This is all in addition to the Jobs created, and taxes collected in the U.S. as opposed to shipping $100 Million to the Middle East to replace that ethanol that we’re creating, here.
Oh, and corn is back down to $0.07/lb ($4.00/bu,) and soybeans are back in single digits (less than $10.00/bu. – about $9.00, I think.)
The Biofuels story is about Much More than “global warming.” In fact, it’s not about that, at all.

Ed Scott

During my freshman year, I had a course entitled Political Science. I had no thought at the time that Political Science would be expanded to include a major portion of the Earth sciences.

Robert Wood

Of course we are. We still have too little data to determine the state and operation of the climate.
So, we should vigously fund measurement projects, and no more.
What ever happened to USA state funding of fusion research?

Robert Wood

Kum Dollison, this post of your’s does not belong here. Also, it is erroneous. If I by gasohol, with 10% ethanol content, I am effectively paying 3 cents a liter more (at current Ottawa prices). It is, in fact, reducing my fuel efficency, as I buy fuel by volume, not Joule.
And this simple, and direct, criticism does not even take into account the inefficiencies of burning food in cars.

[…] posted here: Comment on Is Global Warming Starving Science? by Kum Dollison Tags: climate, Climate Change, global-warming, phoenix, politics, resources, space, technology, […]


Robert Wood (16:09:52):
I think that Kum’s post was hyperbole, or maybe wishful thinking. But it’s nice to have a round even number plucked out of the air for everyone to ponder.
Myself, I use “mother nature’s gasoline” in my 1987 turbo car (Canadians will know…) It is 10% grain sourced ethanol and has been for decades. I’m in Calgary at 3500 feet, and have completely rewritten the engine management computer in my car, optimizing the fueling for E10. Before, if I had to get gas from some other station I was plagued with detonation and smoky exhaust. Now that everyone’s got E10, I’m good. But ONLY because I modified the fueling for my car! A stock non-ethanol calibration wastes fuel and E10 potentially damages the engine.
Most Americans I talk with are shocked when they do the conversion from $1.62/liter, the recent peak, that I was paying for 94 octane. When I bought the car in 87 I could fill it for $11-12… I have now actually put over $80 into it at one fill. Sobering.
And maybe someone can explain to me how it’s ok when food prices drop, since now we don’t have to worry about those maimed and killed during food riots and shortages?
I love having E10, because I can take advantage of it. I hate when something like E10 is mandated, however, and I believe that was a bad call from everyone involved, on both sides of the border.

Conversation Continuity (garron)

Kum Dollison (13:10:46) : “Don, Iowa St. studied this and . . . . . .”

You are either cutting and pasting material beyond your comprehension or you have an imagination unbounded by physical and economic reality. I’ll be back later to refute this impossible BS.
Please include reference supporting your “fantastic” posts.
Anthony! Citations should be required It is too easy for people to type some programed propaganda or what they want to be true or, whatever.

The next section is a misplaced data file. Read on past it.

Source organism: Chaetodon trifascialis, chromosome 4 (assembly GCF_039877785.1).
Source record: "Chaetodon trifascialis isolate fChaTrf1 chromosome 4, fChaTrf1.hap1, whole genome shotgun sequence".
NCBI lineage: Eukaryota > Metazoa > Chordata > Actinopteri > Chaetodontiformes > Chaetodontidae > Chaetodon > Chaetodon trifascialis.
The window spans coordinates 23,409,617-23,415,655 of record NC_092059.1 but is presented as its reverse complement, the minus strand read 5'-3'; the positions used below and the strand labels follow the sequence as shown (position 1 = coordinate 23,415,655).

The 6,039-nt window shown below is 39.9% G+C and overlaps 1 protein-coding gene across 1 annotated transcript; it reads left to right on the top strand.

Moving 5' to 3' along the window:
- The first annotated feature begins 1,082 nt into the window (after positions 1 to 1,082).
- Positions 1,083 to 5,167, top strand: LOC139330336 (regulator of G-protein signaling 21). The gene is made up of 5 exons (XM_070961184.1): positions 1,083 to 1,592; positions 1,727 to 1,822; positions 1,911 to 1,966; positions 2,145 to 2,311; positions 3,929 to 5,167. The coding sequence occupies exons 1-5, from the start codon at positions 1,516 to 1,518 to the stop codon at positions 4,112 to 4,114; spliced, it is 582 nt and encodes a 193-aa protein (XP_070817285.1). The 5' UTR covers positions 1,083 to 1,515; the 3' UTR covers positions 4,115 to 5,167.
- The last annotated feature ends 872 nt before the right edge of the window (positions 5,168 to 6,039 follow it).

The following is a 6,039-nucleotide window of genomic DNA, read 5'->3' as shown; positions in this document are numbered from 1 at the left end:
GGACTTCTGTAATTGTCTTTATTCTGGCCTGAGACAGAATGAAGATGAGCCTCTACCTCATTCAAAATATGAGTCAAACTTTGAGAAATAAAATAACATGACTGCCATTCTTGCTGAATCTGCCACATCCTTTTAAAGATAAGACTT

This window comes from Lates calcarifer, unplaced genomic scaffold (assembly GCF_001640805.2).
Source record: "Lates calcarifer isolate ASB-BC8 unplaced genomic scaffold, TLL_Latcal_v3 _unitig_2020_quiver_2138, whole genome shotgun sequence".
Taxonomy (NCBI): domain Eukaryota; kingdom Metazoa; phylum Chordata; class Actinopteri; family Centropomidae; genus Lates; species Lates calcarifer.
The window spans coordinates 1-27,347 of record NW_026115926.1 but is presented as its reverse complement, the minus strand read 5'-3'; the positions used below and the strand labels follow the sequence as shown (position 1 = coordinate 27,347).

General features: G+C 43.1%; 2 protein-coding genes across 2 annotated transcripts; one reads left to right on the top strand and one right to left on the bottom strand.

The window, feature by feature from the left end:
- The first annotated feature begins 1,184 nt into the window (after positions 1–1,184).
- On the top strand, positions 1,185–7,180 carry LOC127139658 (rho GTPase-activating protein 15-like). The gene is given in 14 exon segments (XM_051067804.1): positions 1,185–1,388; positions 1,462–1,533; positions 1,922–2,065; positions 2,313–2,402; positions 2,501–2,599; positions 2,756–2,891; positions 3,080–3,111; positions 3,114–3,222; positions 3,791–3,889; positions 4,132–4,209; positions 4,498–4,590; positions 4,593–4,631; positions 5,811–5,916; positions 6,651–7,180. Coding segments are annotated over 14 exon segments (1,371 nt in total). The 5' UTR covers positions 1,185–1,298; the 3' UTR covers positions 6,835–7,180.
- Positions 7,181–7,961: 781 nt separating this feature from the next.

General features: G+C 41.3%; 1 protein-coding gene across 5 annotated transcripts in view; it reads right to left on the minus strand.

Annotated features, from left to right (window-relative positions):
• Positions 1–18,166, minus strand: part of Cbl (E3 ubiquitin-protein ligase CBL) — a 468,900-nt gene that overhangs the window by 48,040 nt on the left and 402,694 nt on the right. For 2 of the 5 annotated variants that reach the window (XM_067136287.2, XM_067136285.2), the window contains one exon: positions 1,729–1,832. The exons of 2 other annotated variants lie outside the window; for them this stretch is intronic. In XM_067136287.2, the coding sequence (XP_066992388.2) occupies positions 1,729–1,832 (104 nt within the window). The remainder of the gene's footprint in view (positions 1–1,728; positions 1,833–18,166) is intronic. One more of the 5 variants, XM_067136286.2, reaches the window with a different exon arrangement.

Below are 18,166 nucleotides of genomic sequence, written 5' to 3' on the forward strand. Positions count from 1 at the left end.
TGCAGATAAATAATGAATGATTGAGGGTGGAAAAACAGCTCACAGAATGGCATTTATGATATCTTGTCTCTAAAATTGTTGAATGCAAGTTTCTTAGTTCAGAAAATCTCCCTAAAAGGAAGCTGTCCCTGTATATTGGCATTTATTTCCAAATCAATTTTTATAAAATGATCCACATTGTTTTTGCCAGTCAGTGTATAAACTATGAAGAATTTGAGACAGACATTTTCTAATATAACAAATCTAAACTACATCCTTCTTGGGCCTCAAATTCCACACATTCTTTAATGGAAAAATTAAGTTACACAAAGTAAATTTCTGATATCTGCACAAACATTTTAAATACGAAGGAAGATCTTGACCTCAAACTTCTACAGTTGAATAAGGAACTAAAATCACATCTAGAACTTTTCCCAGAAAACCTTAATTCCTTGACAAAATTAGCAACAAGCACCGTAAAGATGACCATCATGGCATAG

Flash, Kum Dollison, Reality & Truth Mater (garron)

And, I forgot to change the name — again.

Flash, Kum Dollison, Reality & Truth Matter (garron)

And, so does spelling.

Kum Dollison

Robert, my comment was in response to Don Shaw’s comment.
Now, as to being “erroneous.” I’m confused. Do you mean to say that Iowa State University DID NOT STUDY this? Because, Here’s the Study:
I think what you’re missing is that when you replace 700,000 Barrels/Day of a substance (petroleum) with another substance (ethanol) the price of the First Substance is likely to fall. That seems to be what has happened (according to Ia St, at least.

[…] CodeTech on Watts Up With That? […]

See for the story I first heard about this. In part:
Prasher doesn’t have any regrets about giving away the gene. Tsien and Chalfie did great work, he says, which he probably couldn’t have done because the National Institutes of Health had rejected his funding proposals.
“At that time, I knew I was going to get out of it; my funding had already run out,” Prasher says.
He went to work for a laboratory run by the U.S. Department of Agriculture, then took a job with a NASA contractor in Huntsville. But two-and-a-half years ago, NASA cut his project and Prasher lost his job.
He tried to find a job in science but failed. So he went to work at the car dealership.
“I never thought I would enjoy working with people so much. ‘Cause doing science is kind of a loner thing; but doing this, I meet new people every day, and I hear all kinds of stories, some of which I don’t need to hear. Because I’m kind of a bartender,” Prasher says.
But the job does not pay enough to support his family.
“Our savings is gone; just totally gone,” he says.
Prasher is still looking for a research job, but he worries that after two-and-a-half years, his knowledge and skills may be out of date.
That’s not what some of his former colleagues say. One called Prasher’s current situation a “staggering waste of talent.”

Kum Dollison

Codetech, you mapped your computer in your Turbo car to run a little rich. It gave you more power. Okay. Now, when you put 94(?) Octane (what would that be in the states?) in it it doesn’t burn all the fuel, and it smokes some. If you had never made that conversion you would get a little less power on E10, but you would burn the straight gasoline more efficiently. (Is 94 octane in Canada the same as 87 octane in the states?)